Nance v. Miser et al

Filing 75

ORDER that the reference to the Magistrate Judge is withdrawn as to Defendants' Motion for Reconsideration 71 and Plaintiff's Motion for Appointment of Counsel 70 , and the Motions are denied. Signed by Senior Judge Robert C Broomfield on 11/27/13.(TLJ)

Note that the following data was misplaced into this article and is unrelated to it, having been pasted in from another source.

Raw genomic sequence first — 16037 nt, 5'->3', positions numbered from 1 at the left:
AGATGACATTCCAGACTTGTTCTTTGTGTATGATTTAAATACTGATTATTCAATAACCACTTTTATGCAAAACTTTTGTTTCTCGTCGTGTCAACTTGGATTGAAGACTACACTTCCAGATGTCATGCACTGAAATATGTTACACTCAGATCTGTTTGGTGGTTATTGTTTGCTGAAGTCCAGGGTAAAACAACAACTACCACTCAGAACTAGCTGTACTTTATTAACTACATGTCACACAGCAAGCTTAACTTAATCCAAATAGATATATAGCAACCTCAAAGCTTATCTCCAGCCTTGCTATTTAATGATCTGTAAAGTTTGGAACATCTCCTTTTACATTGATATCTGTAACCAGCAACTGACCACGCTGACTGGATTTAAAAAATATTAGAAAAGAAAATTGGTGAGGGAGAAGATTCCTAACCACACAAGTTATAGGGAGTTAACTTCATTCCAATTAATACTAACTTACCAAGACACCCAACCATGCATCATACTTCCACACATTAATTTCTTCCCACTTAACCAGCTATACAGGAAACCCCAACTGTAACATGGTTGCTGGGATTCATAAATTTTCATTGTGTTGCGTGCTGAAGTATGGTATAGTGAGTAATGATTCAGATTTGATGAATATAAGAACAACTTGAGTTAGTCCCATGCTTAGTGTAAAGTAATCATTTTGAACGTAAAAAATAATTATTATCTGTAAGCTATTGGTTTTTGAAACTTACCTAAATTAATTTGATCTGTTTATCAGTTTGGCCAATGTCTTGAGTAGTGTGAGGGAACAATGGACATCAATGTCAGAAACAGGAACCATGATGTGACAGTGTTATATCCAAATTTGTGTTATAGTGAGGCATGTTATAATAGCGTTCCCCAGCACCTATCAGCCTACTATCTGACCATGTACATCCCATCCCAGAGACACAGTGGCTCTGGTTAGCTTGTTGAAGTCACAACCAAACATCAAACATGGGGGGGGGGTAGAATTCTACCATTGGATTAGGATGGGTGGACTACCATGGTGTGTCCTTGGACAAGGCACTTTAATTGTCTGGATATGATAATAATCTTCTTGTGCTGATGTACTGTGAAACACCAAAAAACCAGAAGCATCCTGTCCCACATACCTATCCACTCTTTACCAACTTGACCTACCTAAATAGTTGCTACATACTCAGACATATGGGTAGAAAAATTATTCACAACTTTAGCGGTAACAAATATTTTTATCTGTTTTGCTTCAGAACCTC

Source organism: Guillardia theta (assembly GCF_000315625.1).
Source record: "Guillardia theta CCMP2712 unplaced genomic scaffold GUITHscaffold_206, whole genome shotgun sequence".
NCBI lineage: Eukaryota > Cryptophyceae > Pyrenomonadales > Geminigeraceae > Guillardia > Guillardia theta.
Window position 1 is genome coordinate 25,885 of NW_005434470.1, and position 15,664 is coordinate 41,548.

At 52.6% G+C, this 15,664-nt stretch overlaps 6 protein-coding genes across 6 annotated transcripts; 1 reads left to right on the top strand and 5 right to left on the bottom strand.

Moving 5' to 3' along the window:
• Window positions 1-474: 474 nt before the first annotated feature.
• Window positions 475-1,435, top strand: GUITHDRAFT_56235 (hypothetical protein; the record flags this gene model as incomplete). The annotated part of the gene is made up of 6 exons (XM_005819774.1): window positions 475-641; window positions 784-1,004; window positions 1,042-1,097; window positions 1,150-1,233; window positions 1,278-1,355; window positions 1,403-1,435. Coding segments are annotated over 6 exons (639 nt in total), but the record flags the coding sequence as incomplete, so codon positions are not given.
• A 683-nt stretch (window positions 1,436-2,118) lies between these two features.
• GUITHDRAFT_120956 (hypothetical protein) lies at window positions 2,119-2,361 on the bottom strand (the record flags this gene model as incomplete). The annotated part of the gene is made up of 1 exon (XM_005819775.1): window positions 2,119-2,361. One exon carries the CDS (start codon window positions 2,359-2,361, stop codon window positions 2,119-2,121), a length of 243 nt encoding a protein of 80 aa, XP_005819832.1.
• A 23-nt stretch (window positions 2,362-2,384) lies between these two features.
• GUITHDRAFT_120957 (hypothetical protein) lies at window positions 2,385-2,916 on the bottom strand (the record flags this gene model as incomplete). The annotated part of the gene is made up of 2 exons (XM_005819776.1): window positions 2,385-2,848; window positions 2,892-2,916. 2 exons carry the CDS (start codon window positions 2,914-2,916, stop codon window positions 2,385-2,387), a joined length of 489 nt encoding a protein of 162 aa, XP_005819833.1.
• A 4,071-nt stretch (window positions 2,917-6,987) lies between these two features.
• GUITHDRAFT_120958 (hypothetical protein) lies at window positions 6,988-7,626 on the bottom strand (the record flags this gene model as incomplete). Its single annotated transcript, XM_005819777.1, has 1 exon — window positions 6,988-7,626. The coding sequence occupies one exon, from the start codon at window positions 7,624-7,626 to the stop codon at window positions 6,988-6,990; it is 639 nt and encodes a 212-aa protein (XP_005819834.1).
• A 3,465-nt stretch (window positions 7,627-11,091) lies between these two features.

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1 WO SVK 2 3 4 5 IN THE UNITED STATES DISTRICT COURT 6 FOR THE DISTRICT OF ARIZONA 7 8 Plaintiff, 9 10 11 12 13 14 No. CV-12-0734-PHX-RCB (DKD) Keith P. Nance, ORDER v. Allen Miser, et al. Defendants. Defendants move for reconsideration of this Court’s Order entered on October 7, 2013. (Doc. 71.) The Court denies the motion. 15 Plaintiff Keith P. Nance, an inmate confined by the Arizona Department of 16 Corrections (ADC), filed this pro se civil rights action alleging denial of a Halal diet with 17 meat and denial of a shaving waiver, in violation of his religious exercise rights. (Doc. 18 9.) Plaintiff also asserted an Equal Protection claim. Defendants moved for summary 19 judgment. (Doc. 54.) The Court dismissed the damage claims under the Religious Land 20 Use and Institutionalized Persons Act (RLUIPA) and denied the motion for summary 21 judgment. (Doc. 69.) 22 Defendants now seek reconsideration, alleging that the Court committed clear 23 error because (1) it shifted the burden to Defendants without requiring Plaintiff to meet 24 his initial burden to submit evidence regarding a substantial burden to his religious belief, 25 and (2) it denied Defendants qualified immunity. (Doc. 71.) The Court will deny the 26 Motion because the Court did not commit clear error, and Defendants’ motion is nothing 27 more than disagreement with the Court’s decision. 28 In addition Plaintiff moves for appointment of counsel; the Court will deny the 1 motion. (Doc. 70.) 2 II. Defendants’ Motion for Reconsideration 3 A. 4 Motions for reconsideration should be granted only in rare circumstances. 5 Defenders of Wildlife v. Browner, 909 F. Supp. 1342, 1351 (D. Ariz. 1995). Mere 6 disagreement with a previous order is an insufficient basis for reconsideration. See Leong 7 v. Hilton Hotels Corp., 689 F. Supp. 1572, 1573 (D. Haw. 1988). Rather, reconsideration 8 is appropriate only “in the face of the existence of new evidence, an intervening change 9 in the law, or as necessary to prevent manifest injustice.” Navajo Nation v. Confederated 10 Tribes of Yakama Indian Nation, 331 F.3d 1041, 1046 (9th Cir. 2003). A motion for 11 reconsideration “may not be used to raise arguments or present evidence for the first time 12 when they could reasonably have been raised earlier in the litigation.” Kona Enters., Inc. 13 v. Estate of Bishop, 229 F.3d 877, 890 (9th Cir. 2000). 14 reconsideration repeat any argument previously made in support of or in opposition to a 15 motion. Motorola, Inc. v. J.B. Rodgers Mech. Contractors, Inc., 215 F.R.D. 581, 586 (D. 16 Ariz. 2003). 17 18 B. Legal Standard Nor may a motion for Discussion 1. Sincerely Held Belief and Substantial Burden 19 In its Order, the Court stated that under both the RLUIPA and First Amendment 20 analysis, Plaintiff must initially show that the religious practice at issue—consuming a 21 Halal diet that includes Halal meat—satisfies two criteria: (1) the proffered belief must be 22 sincerely held, and (2) the claim must be rooted in religious belief and not purely secular 23 philosophical concerns. (Doc. 69 at 7, citing Malik v. Brown, 16 F.3d 330, 333 (9th Cir. 24 1994).) If the inmate makes his initial showing, he must establish that prison officials 25 substantially burden the practice of his religion by preventing him from engaging in 26 conduct which he sincerely believes is consistent with his faith. 27 Shakur v. Schriro, 514 F.3d 878, 884-85 (9th Cir. 2008).) 28 (Doc. 69 at 10, citing It is undisputed that Defendants do not offer a Halal diet with meat; rather they -2- 1 offer a Kosher diet and a vegetarian diet. Plaintiff asserted that he defiles himself eating 2 non-halal meats, which interfere with his spirituality and prayer life, and that he believes 3 that the practice of eating Halal meats is a part of worship to Allah as established in the 4 Qur’an. (Doc. 59 at 5.) He asserted that the standard and Kosher diets are haram (not 5 permitted) and the vegetarian and vegan diets require that he forgo Halal slaughtered 6 meat, which he believes he is commanded to eat. (Id. at 5-6.) 7 Defendants claim that under the Court’s Order, all an inmate needs to do is profess 8 what his sincere religious belief requires and that the failure of prison officials to provide 9 the item he wants pressures him to abandon his beliefs. (Doc. 71 at 3-4.) They object to 10 the lack of a requirement for documentation supporting his entitlement or that no 11 organized or recognized religious support or affiliation is required. (Id. at 4.) But as this 12 Court stated in the Order, the right to religious practice “is not limited to beliefs which 13 are shared by all of the members of a religious sect.” Thomas v. Review Bd. of Ind. 14 Employment Sec. Div., 450 U.S. 707, 715-16 (1981). Plaintiff is therefore not required to 15 show that consuming a Halal diet that includes meat is mandated as a part of the Islamic 16 religion; rather, he is required to show that he sincerely believes that eating such a diet is 17 consistent with his faith. Shakur, 514 F.3d at 884-85; see Parks v. Brooks, 302 Fed. 18 Appx., 611, 612 (9th Cir. 2008) (unpublished) (reversing a grant of summary judgment 19 on a RLUIPA claim because the Ninth Circuit concluded that the sincerity of the 20 plaintiff’s alleged religious belief in the need for a Kosher diet could not be determined 21 without a trial). 22 Defendants offered little or no evidence that Plaintiff’s belief was not a sincerely 23 held religious belief, and they cite no cases requiring documentation of such beliefs. In 24 EEOC v. Union Independiente de la Autoridad de Acueductos y Alcantarillados de 25 Puerto Rico, the First Circuit Court of Appeals found that the sincerity of a Seventh-Day 26 Adventist’s beliefs were suspect because he lied on an employment application, was 27 divorced, worked five days a week instead of six, and took an oath before a notary 28 public—actions inconsistent with his professed religious beliefs. 279 F.3d 49, 56-57 (1st -3- 1 Cir. 2002). But the court held only that the defendant had raised a triable issue of fact. 2 Id. at 57. The court also noted that the finding of sincerity generally depends on the 3 factfinder’s assessment of the plaintiff’s credibility and that “[c]redibility issues such as 4 the sincerity of [a plaintiff’s] religious belief are quintessential fact questions. As such, 5 they ordinarily should be reserved ‘for the factfinder at trial, not for the court at summary 6 judgment.’” Id. at 56 (internal citations omitted). Likewise, in Patrick v. LeFevre, the 7 Second Circuit reasoned that “[s]crutiny of a prisoner’s sincerity is often essential in 8 ‘differentiating between beliefs that are held as a matter of conscience and those that are 9 animated by motives of deceptions and fraud.’” 745 F.2d 153, 157 (2d Cir. 1984). The 10 court emphasized that courts are “singularly ill-equipped to sit in judgment on the verity 11 of an adherent’s religious beliefs” and held that summary judgment was inappropriate 12 because the subjective issue of sincerity of belief was a question of fact; “assessing a 13 claimant’s sincerity of belief demands a full exposition of facts and the opportunity for 14 the factfinder to observe the claimant’s demeanor during direct and cross-examination.” 15 Id. at 157. Patrick was cited with approval by the Ninth Circuit in Spence v. World 16 Vision, Inc., 633 F.3d 723 (9th Cir. 2011). 17 As to a requirement of support for a belief by an organized or recognized religious 18 group, this appears to the Court to be requiring evidence of objective accuracy, not 19 sincerity of belief. In Jackson v. Mann, the Second Circuit rejected a district court’s 20 reliance on a rabbi’s determination that an inmate was not Jewish for purposes of a 21 prison’s Kosher diet; the Second Circuit reasoned that whether an inmate’s beliefs are 22 entitled to First Amendment protection turns on whether those beliefs are sincerely held, 23 not on an ecclesiastical question whether the inmate is a Jew under Jewish law. 196 F.3d 24 316, 320-21 (2nd Cir.1999). The Jackson court reasoned that the prison “erroneously 25 substituted the objective ‘accuracy’ of [the inmate’s] assertion that he is Jewish for the 26 correct test—whether [the inmate’s] beliefs are ‘sincerely held.’” 196 F.3d at 320; see 27 also Ford v. McGinnis, 352 F.3d 582, 593-94 (2d Cir. 2003) (the role a religious feast 28 played in a prisoner’s practice of Islam determined whether there had been a substantial -4- 1 burden to his religious practice, not the testimony of Muslim clerics as to the proper 2 celebration of the feast); Koger v. Bryan, 523 F.3d 789, 799 (7th Cir. 2008). 3 4 This Court correctly found a triable issue of fact regarding a sincerely held religious belief. (Doc. 69 at 8-10.) 5 Regarding substantial burden, the Court stated that if Plaintiff establishes that a 6 Halal diet with meat is a sincerely held belief, denial of the diet is a substantial burden. 7 (Doc. 69 at 10, citing Greene v. Solano County Jail, 513 F.3d 982, 987 (9th Cir. 2008) 8 (“We have little difficulty in concluding that an outright ban on a particular religious 9 exercise is a substantial burden on that religious exercise.”).) The Court also noted that 10 Defendants’ evidence was inadequate to establish that the vegetarian diet offered is either 11 Kosher or Halal. (Doc. 69 at 11.) 12 The Court finds this case distinguishable from Hartmann v. Calif. Dep’t. of Corrs. 13 and Rehab., 707 F.3d 1114 (9th Cir. 2013), on which Defendants now rely. In 14 Hartmann, the plaintiffs challenged prison officials’ failure to hire a Wiccan chaplain. 15 The Ninth Circuit Court of Appeals found no substantial burden to religious practice 16 because the plaintiffs failed “to plead any factual allegations showing their religious 17 exercise was so burdened as to pressure them to abandon their beliefs.” Id. at 1125. The 18 court reasoned that instead of claiming they had been pressured to abandon their religious 19 beliefs, plaintiffs were “seeking additional religious accommodations beyond those 20 already provided by the prison to facilitate the religious exercise of their Wiccan faith.” 21 Id. In the present case, Plaintiff alleges that he must eat Halal meat and that the practice 22 is part of worship to Allah as established in the Qur’an. Defendants refuse to provide a 23 diet with Halal meat; therefore, Plaintiff is pressured to abandon his religious belief 24 regarding his need to eat Halal meat. 25 The Court did not improperly shift the burden, and defense counsel’s hyperbole 26 and remarks about “shrimp cocktail Tuesday” and “Eggs Benedict” Sunday are not a 27 substitute for analysis based on case law or a substitute for evidence. (Doc. 71 at 4, 5.) 28 -5- 1 2. Qualified Immunity 2 The Court denied Defendants qualified immunity for the first 7 months after 3 Plaintiff requested his religious diet and shaving waiver; Defendants did not dispute 4 Plaintiff’s assertions that he was initially denied the diet and waiver based on his re- 5 incarceration, which was deemed evidence of the lack of a sincere belief. (Doc. 69 at 6 16.) After the Director approved the diet and shaving waiver, Plaintiff was offered either 7 a Kosher or vegetarian diet, which he refused, and the shaving waiver. In their Motion 8 for Summary Judgment, Defendants failed to make an argument of any kind as to 9 qualified immunity for that period and again make no argument on reconsideration. 10 There was no error regarding denial of qualified immunity for this period. 11 The Court also denied Defendants qualified immunity for the period after Plaintiff 12 was offered either a Kosher or vegetarian diet. This is a closer question. The Court notes 13 that although Defendants raised qualified immunity in both their Motion for Summary 14 Judgment and Motion for Reconsideration, other than Curry v. California Dep’t of 15 Corrs., 2013 WL 75769 (N.D. Cal. 2013), they cited to no cases specifically discussing 16 qualified immunity in religious diet cases. 17 immunity as to the inmate’s Kemetic-diet request, made by a practitioner of Shetaut 18 Neter, but also found no constitutional violation where the defendant prison officials 19 provided evidence for a full analysis under Turner v. Safley, 482 U.S. 78, 89 (1987) and 20 RLUIPA. Curry, 2013 WL 75769, at * 17. In Curry, the court granted qualified 21 For purposes of a qualified immunity determination, “the right allegedly violated 22 must be defined at the appropriate level of specificity before a court can determine if it 23 was clearly established.” Wilson v. Layne, 526 U.S. 603, 615 (1999); see Dunn v. Castro, 24 621 F.3d 1196, 1200 (9th Cir. 2010) (when deciding whether there has been a violation of 25 a clearly established right for qualified immunity, a court must strike the proper balance 26 in defining that right.) A right is clearly established if its contours are “sufficiently clear 27 that a reasonable official would understand that what he is doing violates that right.” 28 Kennedy v. City of Ridgefield, 439 F.3d 1055, 1065 (9th Cir. 2006) (quoting Hope v. -6- 1 Pelzer, 536 U.S. 730, 739 (2002)). It is not necessary that there be a prior case with the 2 identical facts showing that a right is clearly established; it is enough that there is 3 preexisting law that provides a defendant “fair warning” that his conduct was unlawful. 4 Kennedy, 439 F.3d at 1065. 5 Although there is no clearly established right to a Halal diet with meat, for 6 purposes of the First Amendment, there is a clearly established right to a religious diet 7 that meets the inmate’s religious dietary needs unless there is a legitimate penological 8 reason to deny it. Moreover, the Court finds that it is clearly established that sincerely 9 held religious beliefs are entitled to protection whether or not prison officials deem them 10 central or valid tenets of the inmate’s faith. The Shakur Court clearly explained that the 11 Supreme Court disapproved the centrality test, finding it inappropriate for courts to 12 “question the centrality of particular beliefs or practices to a faith, or the validity of 13 particular litigants’ interpretations of those creeds.” Shakur, 514 F.3d at 884-885. 14 Defendants argued that they would have believed their conduct was reasonable 15 because there was no precedent requiring prison officials to provide a Halal diet with 16 meat, other Muslim inmates did not require a Halal diet with meat, and Defendants’ 17 inquiries demonstrated that consuming Halal meat is not an Islamic requirement. (Doc. 18 54 at 6, 9-10.) But that argument did not address Plaintiff’s sincerely held belief. 19 Defendants appeared to argue that the only religious beliefs that are protected by the First 20 Amendment are those held by a majority of practitioners of a particular faith or those that 21 prison officials have determined are correct or valid and that as long as those beliefs are 22 accommodated, their conduct was reasonable. Moreover, Defendants did not address, 23 even cursorily, the Turner factors.1 24 Defendants now assert that “[t]he minute details underlying Qur’anic 25 interpretations of religious diet and individual inmate interpretation of these requirements 26 27 28 1 The Court dismissed the RLUIPA claim for damages although Defense counsel failed to make such a request; the Court notes that Defendants also failed to address the RLUIPA factors. -7- 1 in this case demonstrate exactly why Defendants are entitled to qualified immunity.” 2 (Doc. 71 at 7.) They argue that they have in the past accommodated Muslims with a 3 choice of either a Kosher or vegetarian diet “approved by the outside religious authorities 4 Defendants rely on for counsel in these matters.” (Id. at 8.) 5 is essentially the same argument made before. As noted, the Court finds this is a close 6 question, but it finds no clear error. Defendants’ argument here The Court notes that as a practical matter, Plaintiff’s damage claims for the period 7 8 before he was approved for the shaving waiver and religious diet remain. More 9 importantly, the claim for injunctive relief on the religious diet remains and implicates 10 the same evidentiary issues as those for the damage claim for the period after Plaintiff 11 was offered either a Kosher diet or a vegetarian diet. 12 III. Plaintiff’s Motion for Appointment of Counsel 13 There is no constitutional right for an indigent litigant to have appointed counsel 14 in a civil case. Aldabe v. Aldabe, 616 F.2d 1089, 1093 (9th Cir. 1980). Plaintiff=s case is 15 beyond the pleading stage, so his right of access to the court is not at issue and, therefore, 16 cannot justify appointment of counsel. Further, 28 U.S.C. § 1915(e)(1) confers on a court 17 the discretion to “request” counsel to represent an indigent civil litigant, but this circuit 18 has limited the exercise of that power to “exceptional circumstances,” based upon such 19 factors as the likelihood of success on the merits and the ability of the plaintiff to 20 articulate his claims in light of their complexity. Wood v. Housewright, 900 F.2d 1332, 21 1335 (9th Cir. 1990). Plaintiff offers nothing to show a likelihood of success or any 22 special complexity of issues in this case. (Doc. 70.) The request is denied. 23 /// 24 /// 25 /// 26 /// 27 /// 28 /// -8- 1 IT IS ORDERED that the reference to the Magistrate Judge is withdrawn as to 2 Defendants’ Motion for Reconsideration (Doc. 71) and Plaintiff’s Motion for 3 Appointment of Counsel (Doc. 70), and the Motions are denied. 4 DATED this 27th day of November, 2013. 5 6 7 8 9 10 11 12 13 14 15 16 17 18 19 20 21 22 23 24 25 26 27 28 -9-